Charlotte Blattner (Harvard Law School)
Charlotte Blattner (Harvard Law School, Animal Law & Policy Program)
Elly Hol (UMC Utrecht): possibilities for neuroscience
Prof. dr. Elly Hol (neuroscientist) talks about the opportunities for conducting animal-free research in Utrecht. She explains why it is necessary to use animal models next to cell-based models, for example for her Alzheimer research. More info at https://www.umcutrecht.nl/en/research/center/brain-center , http://translationalneuroscience.nl , http://www.ellyhollab.eu .
TPI.tv: improving science through animal-free innovations and research
Introducing TPI.tv : a video platform by experts striving to improve science through animal-free innovations and research.
Katja Wolthers (Amsterdam UMC) - virus research in human models: let's show some guts!
To study viruses that make people sick, we often use laboratory animals. However, virus infections in animals are different than in humans. New 3D culture models or 'organoids', which look like human organs in a petri dish, offer a unique opportunity to investigate how viruses enter the human body and cause disease. Our research focuses on enteroviruses such as polio. Due to vaccination, polio is rare, but other enteroviruses are increasingly a threat to young children and patients with impaired immune defenses. There are no medications available, because knowledge about infections with enteroviruses is limited. In our research we use organoids to see how enteroviruses enter the human body and by which means you can prevent that, without the use of laboratory animals. With this project we want to show that our technique can replace the use of laboratory animals in virus research.
Helpathon #4 - can you help Frank?
Can you help Frank with integrating an immune system into a macaque lung organoid to address local immunity to tuberculosis with his vaccination strategy? Join Helpathon #4, look at www.tpihelpathon.nl/coming-up ! Frank Verreck does research on tuberculosis at the Biomedical Primate Research Center (BPRC). Tuberculosis is the most deadly infectious disease worldwide! For the past hundred years, BCG (Bacillus Calmette Guérin) vaccinations take place through the skin. Research shows that macaques can be better protected from this infection by vaccination through their lungs. Frank really wants to further study the potential of this alternative vaccination strategy. He wants to understand how this BCG vaccination works in macaques lungs.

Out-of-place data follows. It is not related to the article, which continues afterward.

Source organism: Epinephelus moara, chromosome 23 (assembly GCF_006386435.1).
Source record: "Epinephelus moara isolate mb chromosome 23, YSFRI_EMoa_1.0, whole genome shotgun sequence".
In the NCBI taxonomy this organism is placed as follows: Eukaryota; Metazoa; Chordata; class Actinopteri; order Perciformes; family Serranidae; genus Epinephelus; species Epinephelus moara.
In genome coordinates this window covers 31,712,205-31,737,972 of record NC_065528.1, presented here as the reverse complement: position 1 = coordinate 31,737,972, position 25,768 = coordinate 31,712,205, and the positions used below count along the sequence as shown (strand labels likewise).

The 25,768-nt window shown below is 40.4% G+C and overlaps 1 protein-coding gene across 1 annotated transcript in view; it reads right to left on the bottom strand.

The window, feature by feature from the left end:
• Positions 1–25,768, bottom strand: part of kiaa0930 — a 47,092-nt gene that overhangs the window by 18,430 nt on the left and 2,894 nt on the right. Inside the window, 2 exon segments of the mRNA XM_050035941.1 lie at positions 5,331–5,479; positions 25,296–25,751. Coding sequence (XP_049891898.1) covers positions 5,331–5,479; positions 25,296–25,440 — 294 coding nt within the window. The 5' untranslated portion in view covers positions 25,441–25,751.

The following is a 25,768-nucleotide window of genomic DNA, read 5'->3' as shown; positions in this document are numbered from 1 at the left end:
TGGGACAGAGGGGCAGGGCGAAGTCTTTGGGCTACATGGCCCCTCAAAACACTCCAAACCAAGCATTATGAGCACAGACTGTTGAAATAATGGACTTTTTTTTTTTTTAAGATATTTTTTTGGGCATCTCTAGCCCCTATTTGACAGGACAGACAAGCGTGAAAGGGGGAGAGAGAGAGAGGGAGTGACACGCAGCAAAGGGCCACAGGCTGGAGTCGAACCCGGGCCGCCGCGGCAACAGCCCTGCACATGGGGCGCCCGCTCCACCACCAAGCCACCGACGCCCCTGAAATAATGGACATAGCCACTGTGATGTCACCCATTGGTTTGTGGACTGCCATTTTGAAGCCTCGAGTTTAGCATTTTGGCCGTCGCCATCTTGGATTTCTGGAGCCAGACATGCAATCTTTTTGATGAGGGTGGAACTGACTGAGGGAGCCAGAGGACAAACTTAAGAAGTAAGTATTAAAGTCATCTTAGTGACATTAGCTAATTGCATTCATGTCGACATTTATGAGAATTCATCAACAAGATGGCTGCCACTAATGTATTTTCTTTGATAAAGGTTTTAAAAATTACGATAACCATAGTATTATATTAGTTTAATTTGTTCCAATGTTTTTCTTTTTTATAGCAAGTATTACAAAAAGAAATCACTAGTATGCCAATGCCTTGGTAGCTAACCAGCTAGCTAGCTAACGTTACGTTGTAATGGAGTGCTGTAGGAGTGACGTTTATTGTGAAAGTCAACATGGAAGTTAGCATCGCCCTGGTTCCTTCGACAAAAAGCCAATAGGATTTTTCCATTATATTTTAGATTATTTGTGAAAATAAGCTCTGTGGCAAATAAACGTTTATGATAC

Human neuronal cell models for in vitro neurotoxicity screening and seizure liability assessment
Anke Tukker was a PhD candidate in the Neurotoxicology Research group of Dr. Remco Westerink at the Institute for Risk Assessment Sciences at Utrecht University. Dr Westerink’s research group investigates the mechanisms of action of toxic substances on a cellular and molecular level using in vitro systems. Anke's project aimed to develop a human induced pluripotent stem cell (hiPSC)-derived neuronal model for in vitro neurotoxicity screening and seizure liability assessment. Using micro-electrode arrays (MEAs), she showed that these models mimic in vivo neuronal network activity. When these hiPSC-derived neurons are mixed with hiPSC-derived astrocytes, they can be used for in vitro seizure liability assessment. Comparing these data with data obtained from the current used model of ex vivo rodent cortical cultures, she found that these human cells outperform the rodent model. Here research thus contributes towards animal-free neurotoxicity testing. Anke Tukker has won the public vote of the Hugo van Poelgeest prize 2020 for her research on human neuronal cell models for in vitro neurotoxicity screening and seizure liability assessment. Neurotoxicology Research Group, IRAS, Utrecht University: https://ntx.iras.uu.nl/NTX_at_Iras